Through discipline the child learns of consequences. In such moments it is helpful to turn negatives into positives. If the child confesses to a wrong, praise the courage it took to confess. Ask the child what he or she learned from the mistake or misdeed, which gives you, and more important, the Spirit an opportunity to touch and teach the child. When we teach children doctrine by the Spirit, that doctrine has the power to change their very nature—be—over time.

Alma discovered this same principle, that “the preaching of the word had a great tendency to lead the people to do that which was just—yea, it had had more powerful effect upon the minds of the people than the sword” (Alma 31:5; emphasis added). Why? Because the sword focused only on punishing behavior—or do—while preaching the word changed people’s very nature—who they were or could become.

A sweet and obedient child will enroll a father or mother only in Parenting 101. If you are blessed with a child who tests your patience to the nth degree, you will be enrolled in Parenting 505. Rather than wonder what you might have done wrong in the premortal life to be so deserving, you might consider the more challenging child a blessing and opportunity to become more godlike yourself. With which child will your patience, long-suffering, and other Christlike virtues most likely be tested, developed, and refined? Could it be possible that you need this child as much as this child needs you?

We have all heard the advice to condemn the sin and not the sinner. Likewise, when our children misbehave, we must be careful not to say things that would cause them to believe that what they did wrong is who they are. “Never let failure progress from an action to an identity,” with its attendant labels like “stupid,” “slow,” “lazy,” or “clumsy.” 2 Our children are God’s children. That is their true identity and potential. His very plan is to help His children overcome mistakes and misdeeds and to progress to become as He is. Disappointing behavior, therefore, should be considered as something temporary, not permanent—an act, not an identity.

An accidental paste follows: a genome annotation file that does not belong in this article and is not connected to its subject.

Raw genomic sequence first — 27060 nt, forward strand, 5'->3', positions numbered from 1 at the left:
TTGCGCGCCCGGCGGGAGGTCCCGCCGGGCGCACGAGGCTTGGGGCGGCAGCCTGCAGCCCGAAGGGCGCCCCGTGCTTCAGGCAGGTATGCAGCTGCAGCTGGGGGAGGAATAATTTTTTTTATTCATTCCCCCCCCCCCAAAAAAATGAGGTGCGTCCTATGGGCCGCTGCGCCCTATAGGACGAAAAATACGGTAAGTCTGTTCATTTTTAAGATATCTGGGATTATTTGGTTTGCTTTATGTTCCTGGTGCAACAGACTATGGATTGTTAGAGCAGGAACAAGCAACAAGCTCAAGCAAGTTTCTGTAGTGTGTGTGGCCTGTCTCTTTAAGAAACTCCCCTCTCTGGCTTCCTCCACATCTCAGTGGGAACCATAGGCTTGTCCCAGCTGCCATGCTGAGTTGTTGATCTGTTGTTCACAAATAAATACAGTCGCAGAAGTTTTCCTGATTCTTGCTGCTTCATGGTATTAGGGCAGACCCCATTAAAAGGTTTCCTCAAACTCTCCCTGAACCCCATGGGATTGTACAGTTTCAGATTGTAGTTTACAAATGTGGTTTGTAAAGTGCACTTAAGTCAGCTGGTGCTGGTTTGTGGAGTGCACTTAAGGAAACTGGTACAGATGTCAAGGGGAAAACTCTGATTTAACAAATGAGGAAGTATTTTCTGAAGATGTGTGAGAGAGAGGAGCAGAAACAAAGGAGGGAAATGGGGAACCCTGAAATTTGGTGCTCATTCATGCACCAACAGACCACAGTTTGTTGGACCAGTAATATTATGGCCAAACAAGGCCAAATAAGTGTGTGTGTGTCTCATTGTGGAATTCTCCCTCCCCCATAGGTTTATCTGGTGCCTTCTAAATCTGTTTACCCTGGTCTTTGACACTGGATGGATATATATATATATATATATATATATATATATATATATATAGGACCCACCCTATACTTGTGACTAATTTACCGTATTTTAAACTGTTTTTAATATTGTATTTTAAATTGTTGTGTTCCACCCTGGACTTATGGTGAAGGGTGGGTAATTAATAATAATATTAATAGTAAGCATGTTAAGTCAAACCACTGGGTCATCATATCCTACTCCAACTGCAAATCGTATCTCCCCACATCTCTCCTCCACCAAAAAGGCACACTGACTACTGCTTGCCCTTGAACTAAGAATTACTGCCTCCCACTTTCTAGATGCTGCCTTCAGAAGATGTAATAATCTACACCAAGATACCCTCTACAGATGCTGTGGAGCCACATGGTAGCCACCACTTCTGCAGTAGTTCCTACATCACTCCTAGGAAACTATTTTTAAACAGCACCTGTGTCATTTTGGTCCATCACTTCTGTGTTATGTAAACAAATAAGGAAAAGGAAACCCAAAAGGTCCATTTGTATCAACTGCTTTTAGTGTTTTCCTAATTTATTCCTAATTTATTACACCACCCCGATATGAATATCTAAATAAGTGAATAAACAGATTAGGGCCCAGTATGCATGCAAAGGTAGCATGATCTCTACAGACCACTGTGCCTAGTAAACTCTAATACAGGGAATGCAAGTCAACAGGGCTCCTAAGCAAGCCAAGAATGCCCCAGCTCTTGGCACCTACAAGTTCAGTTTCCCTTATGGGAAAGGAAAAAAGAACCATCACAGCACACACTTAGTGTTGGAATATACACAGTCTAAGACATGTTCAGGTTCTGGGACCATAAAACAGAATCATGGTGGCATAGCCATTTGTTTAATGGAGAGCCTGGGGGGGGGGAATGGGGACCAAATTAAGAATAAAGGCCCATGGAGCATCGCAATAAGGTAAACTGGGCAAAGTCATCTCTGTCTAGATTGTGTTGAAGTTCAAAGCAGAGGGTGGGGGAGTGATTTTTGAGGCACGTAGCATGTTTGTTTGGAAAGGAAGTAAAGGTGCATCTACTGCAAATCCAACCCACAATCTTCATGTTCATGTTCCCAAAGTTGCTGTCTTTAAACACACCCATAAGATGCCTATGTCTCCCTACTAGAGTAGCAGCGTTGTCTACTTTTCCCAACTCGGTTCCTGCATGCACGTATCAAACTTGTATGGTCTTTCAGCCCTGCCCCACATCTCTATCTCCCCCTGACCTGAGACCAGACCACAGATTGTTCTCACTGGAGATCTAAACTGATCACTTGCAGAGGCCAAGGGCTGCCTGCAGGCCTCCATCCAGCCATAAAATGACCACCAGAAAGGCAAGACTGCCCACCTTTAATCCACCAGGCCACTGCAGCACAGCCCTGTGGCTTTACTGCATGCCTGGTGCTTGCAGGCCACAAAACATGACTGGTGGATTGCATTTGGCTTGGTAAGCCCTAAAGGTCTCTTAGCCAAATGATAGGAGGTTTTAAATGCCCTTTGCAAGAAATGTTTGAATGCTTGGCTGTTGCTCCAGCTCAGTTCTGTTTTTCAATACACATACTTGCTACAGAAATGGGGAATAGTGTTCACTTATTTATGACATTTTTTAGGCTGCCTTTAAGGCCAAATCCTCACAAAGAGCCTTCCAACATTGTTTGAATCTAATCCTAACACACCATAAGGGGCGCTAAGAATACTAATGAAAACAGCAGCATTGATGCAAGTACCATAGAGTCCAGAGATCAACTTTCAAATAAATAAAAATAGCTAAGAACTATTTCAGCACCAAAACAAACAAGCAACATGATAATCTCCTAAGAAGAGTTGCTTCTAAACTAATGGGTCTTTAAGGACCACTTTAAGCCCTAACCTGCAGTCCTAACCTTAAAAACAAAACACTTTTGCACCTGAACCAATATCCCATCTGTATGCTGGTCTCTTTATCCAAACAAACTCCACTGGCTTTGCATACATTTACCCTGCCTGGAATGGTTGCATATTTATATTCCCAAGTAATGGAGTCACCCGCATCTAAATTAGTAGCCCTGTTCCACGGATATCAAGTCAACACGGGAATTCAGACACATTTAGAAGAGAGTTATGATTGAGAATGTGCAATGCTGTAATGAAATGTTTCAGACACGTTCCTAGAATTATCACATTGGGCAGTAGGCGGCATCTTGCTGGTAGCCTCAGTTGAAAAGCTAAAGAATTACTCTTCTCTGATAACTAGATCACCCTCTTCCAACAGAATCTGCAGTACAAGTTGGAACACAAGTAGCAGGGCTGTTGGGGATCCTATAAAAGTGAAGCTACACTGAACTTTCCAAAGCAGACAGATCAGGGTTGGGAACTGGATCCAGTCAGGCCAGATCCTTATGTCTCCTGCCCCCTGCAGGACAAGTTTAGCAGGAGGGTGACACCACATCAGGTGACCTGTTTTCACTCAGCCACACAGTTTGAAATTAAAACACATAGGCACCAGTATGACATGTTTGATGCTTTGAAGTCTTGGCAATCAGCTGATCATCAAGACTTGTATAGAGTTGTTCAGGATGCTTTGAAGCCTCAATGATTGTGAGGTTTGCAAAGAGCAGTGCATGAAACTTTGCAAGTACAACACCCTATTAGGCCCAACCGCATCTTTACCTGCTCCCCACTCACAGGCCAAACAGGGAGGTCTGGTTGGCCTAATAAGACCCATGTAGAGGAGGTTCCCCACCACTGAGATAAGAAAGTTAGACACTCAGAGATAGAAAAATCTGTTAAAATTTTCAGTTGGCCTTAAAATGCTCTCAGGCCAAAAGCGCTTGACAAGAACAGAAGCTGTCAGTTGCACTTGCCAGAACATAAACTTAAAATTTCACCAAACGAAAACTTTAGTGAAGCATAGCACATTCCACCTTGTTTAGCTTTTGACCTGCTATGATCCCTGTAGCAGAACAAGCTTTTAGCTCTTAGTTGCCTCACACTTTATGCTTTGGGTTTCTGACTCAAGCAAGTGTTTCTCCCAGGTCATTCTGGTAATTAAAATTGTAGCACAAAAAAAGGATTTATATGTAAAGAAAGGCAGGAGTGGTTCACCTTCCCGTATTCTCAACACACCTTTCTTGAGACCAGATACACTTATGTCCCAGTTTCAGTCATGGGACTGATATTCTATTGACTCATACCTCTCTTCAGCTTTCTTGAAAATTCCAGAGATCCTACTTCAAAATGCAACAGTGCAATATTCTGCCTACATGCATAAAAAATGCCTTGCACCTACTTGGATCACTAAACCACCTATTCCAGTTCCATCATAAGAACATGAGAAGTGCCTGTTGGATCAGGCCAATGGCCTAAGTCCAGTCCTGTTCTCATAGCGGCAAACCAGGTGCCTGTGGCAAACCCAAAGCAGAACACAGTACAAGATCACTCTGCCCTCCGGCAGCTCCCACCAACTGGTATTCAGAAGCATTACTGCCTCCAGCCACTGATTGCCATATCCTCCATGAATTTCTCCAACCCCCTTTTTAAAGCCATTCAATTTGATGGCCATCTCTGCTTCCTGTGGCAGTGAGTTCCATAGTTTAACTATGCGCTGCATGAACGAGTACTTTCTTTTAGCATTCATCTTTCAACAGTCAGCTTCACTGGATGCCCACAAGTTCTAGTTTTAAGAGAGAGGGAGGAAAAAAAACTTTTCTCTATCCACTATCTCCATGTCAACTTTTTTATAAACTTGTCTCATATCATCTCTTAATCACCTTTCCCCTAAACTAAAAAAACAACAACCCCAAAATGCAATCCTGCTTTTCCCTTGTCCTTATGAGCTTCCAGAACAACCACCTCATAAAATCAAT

We need to be careful, therefore, about using permanent phrases such as “You always …” or “You never …” when disciplining. Take care with phrases such as “You never consider my feelings” or “Why do you always make us wait?” Phrases like these make actions appear as an identity and can adversely influence the child’s self-perception and self-worth.

Identity confusion can also occur when we ask children what they want to be when they grow up, as if what a person does for a living is who he or she is. Neither professions nor possessions should define identity or self-worth. The Savior, for example, was a humble carpenter, but that hardly defined His life.

In helping children discover who they are and helping strengthen their self-worth, we can appropriately compliment their achievement or behavior—the do. But it would be even wiser to focus our primary praise on their character and beliefs—who they are.

In a game of sports, a wise way to compliment our children’s performance—do—would be through the point of view of be—like their energy, perseverance, poise in the face of adversity, etc.—thus complimenting both be and do.